The Connecticut Supreme Court handed insurers a big win, ruling that insurance carriers’ claims, in subrogation cases, have priority over their insureds’ deductible reimbursement claims when dividing up limited recovery funds. In Fireman’s Fund Ins. Co. v. TD Banknorth Ins. Agency, Inc., the court held that insureds’ deductible losses are excluded from “make-whole” (or “made-whole”) analysis.  While the decision clarified that the “make-whole” doctrine is Connecticut law, it expressly carved out policy deductibles from the doctrine, and explained in detail why insureds are not entitled to the recovery of their deductibles until after their insurers are “made-whole.”  

The court thoughtfully considered and examined the law of other jurisdictions, and ultimately endorsed the rationale set forth in Jones v. Nationwide Property & Casualty Ins. Co. In Jones, the court agreed that collision deductibles in the auto insurance context need not be fully reimbursed in order for insureds to be deemed "made-whole". The rationale advocated in Jones, and which underlies the Fireman’s Fund decision, is that if the insured is reimbursed for its deductible before the insurer recovers completely, then the insured receives an unbargained-for, unpaid-for windfall. Under the terms of any insurance policy with a deductible, the insured implicitly agrees to be self-insured for the entire amount of its deductible.

In Fireman’s Fund, the court clearly defined the priority of payment in subrogation recoveries as follows:  

  1. to the insured for all uninsured or underinsured losses (these are losses above or in addition to the policy limits of the first-party insured); 
  2. to the subrogating insurer for up to the full amount paid on the insured’s claim; and finally
  3. the insured’s deductible. 

Although the Connecticut Supreme Court affirmed the “make-whole” doctrine’s application, this does not come as a surprise to those who practice in Connecticut, as the doctrine had been applied by prior appellate courts and federal courts in the state.

The application of the “make-whole” doctrine to deductibles varies significantly from jurisdiction to jurisdiction and can even vary from product line to product line within a single jurisdiction at times. For example, in Connecticut, there is specific legislation that addresses automobile collision insurance deductible reimbursement. Under Connecticut’s § 38a-351a, if an insurer chooses to exercise its right of subrogation pursuant to the terms of an automobile insurance policy, such insurer shall include in its subrogation demand the amount of any collision deductible paid by its insured and the insurer is required to divide up any recoveries with its insured on a proportionate basis. This statutory law is not limited by the Fireman’s Fund decision. As the court established, the default rules for the “make-whole” doctrine applies in the absence of other governing statutory law.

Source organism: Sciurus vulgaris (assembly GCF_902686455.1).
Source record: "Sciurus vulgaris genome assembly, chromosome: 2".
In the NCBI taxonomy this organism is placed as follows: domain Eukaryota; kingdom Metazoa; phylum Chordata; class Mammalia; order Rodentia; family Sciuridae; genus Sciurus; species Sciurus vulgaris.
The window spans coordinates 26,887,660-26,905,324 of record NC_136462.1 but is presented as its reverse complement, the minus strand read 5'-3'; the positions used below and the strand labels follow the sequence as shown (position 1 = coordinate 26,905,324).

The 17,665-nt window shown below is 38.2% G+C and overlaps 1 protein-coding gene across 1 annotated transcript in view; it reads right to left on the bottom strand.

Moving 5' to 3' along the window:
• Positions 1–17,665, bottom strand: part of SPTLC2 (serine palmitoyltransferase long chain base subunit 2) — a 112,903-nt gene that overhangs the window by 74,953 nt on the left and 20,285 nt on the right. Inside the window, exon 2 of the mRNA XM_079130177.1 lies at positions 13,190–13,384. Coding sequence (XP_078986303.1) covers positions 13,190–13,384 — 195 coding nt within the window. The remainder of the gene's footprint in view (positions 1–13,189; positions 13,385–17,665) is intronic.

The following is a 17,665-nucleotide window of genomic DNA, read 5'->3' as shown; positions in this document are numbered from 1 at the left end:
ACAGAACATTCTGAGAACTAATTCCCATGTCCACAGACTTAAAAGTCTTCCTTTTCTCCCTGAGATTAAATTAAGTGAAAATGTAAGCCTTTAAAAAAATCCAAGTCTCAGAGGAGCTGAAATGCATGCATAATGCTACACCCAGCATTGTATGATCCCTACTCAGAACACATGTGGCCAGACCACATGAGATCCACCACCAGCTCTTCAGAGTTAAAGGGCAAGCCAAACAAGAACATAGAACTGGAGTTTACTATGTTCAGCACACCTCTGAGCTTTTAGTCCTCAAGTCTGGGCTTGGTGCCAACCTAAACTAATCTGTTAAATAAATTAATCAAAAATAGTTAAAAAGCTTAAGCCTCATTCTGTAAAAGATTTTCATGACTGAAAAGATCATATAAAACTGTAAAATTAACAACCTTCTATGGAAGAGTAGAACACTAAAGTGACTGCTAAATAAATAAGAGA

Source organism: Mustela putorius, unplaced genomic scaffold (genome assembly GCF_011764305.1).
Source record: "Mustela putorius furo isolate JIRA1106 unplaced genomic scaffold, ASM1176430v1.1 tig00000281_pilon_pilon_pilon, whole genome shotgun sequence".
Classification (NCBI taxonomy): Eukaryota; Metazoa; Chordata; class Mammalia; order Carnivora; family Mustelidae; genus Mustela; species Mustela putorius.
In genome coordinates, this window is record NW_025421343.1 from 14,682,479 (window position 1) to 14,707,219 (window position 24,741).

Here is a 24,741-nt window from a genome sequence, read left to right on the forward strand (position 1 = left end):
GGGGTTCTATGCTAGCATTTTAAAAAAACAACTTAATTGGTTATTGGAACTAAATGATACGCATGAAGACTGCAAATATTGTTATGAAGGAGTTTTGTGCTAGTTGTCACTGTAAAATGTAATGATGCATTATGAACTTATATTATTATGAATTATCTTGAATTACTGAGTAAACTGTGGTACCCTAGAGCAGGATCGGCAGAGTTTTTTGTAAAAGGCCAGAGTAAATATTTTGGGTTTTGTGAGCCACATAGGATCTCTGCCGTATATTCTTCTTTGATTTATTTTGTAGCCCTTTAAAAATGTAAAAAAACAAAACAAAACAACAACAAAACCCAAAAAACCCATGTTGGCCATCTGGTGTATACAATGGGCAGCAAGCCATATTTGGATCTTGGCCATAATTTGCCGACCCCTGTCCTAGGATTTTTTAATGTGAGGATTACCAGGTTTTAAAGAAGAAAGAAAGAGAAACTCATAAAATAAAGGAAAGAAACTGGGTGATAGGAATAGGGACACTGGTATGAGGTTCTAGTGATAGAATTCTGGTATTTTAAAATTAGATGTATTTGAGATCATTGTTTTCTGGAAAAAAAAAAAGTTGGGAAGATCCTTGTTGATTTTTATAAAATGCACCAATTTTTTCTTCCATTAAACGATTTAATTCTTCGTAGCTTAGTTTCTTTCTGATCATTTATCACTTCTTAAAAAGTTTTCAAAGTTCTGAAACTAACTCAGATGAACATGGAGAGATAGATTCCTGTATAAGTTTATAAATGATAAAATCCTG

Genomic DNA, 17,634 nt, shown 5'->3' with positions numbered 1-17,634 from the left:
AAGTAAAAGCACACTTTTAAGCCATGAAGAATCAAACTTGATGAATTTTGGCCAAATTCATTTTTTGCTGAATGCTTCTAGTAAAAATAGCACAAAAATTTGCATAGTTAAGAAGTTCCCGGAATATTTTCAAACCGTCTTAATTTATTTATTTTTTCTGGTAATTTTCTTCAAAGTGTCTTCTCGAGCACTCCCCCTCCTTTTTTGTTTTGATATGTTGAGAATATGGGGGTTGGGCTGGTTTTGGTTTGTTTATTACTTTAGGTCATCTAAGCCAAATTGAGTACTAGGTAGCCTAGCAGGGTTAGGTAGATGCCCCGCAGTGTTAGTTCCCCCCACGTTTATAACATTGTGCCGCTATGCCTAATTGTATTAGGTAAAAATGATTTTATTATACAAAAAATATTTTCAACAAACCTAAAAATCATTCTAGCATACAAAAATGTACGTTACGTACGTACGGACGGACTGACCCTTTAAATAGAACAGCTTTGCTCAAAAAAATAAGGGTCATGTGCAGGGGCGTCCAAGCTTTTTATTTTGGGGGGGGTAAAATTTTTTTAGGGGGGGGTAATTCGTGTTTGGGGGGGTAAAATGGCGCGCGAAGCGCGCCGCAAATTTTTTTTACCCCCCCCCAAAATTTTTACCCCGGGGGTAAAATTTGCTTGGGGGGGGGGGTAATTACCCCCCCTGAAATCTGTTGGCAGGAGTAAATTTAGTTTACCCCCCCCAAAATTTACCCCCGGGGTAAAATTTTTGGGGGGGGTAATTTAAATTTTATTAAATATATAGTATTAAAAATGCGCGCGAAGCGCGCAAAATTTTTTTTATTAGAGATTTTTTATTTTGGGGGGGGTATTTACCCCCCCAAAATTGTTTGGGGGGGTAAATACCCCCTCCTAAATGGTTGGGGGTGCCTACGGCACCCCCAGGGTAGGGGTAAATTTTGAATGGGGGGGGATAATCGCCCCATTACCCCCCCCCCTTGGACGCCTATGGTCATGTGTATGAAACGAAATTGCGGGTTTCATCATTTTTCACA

It will be interesting to see how insurance carriers providing coverage in Connecticut responds to the decision.  While subrogating carriers can legitimately limit their efforts to include their insureds’ deductible claims along with their subrogation claims (where not required by the collision coverage statute) as well as strongly argue against sharing subrogation recoveries with insureds, broader business goals may dictate otherwise. Some carriers use deductible reimbursements as a component of their direct marketing efforts towards their customers as a way to demonstrate stronger customer service and claims handling. Similarly, agreements to divide recoveries with an insured often assist in gaining such insured’s greater cooperation in the recovery process. In turn, while the decision provides a slightly more favorable legal priority to subrogation claims and clarifies how courts will resolve similar disputes, carriers and subrogation professionals must continue to make individual company by company and case by case decisions as to what is in their broader best interests. 

On a related note, there has been a spate of class action litigation against insurance carriers concerning pro rata reimbursement and/or non-reimbursement of deductibles in recent years. Class action plaintiffs’ claims have typically arisen from auto insurance claims where subrogation recoveries have been insufficient to fully reimburse both the carrier and the insured. Class plaintiffs have often alleged bad faith and other extra-contractual claims based on insufficient deductible reimbursements, asserting that the carriers’ subrogation business practices violated the jurisdictions’ common law equitable “made-whole” doctrine. Based upon the broadly-supportedFireman’s Fund decision, insurance carrier litigants in other jurisdictions will find stronger support for some of their defenses in the guidance provided in the court’s legal arguments.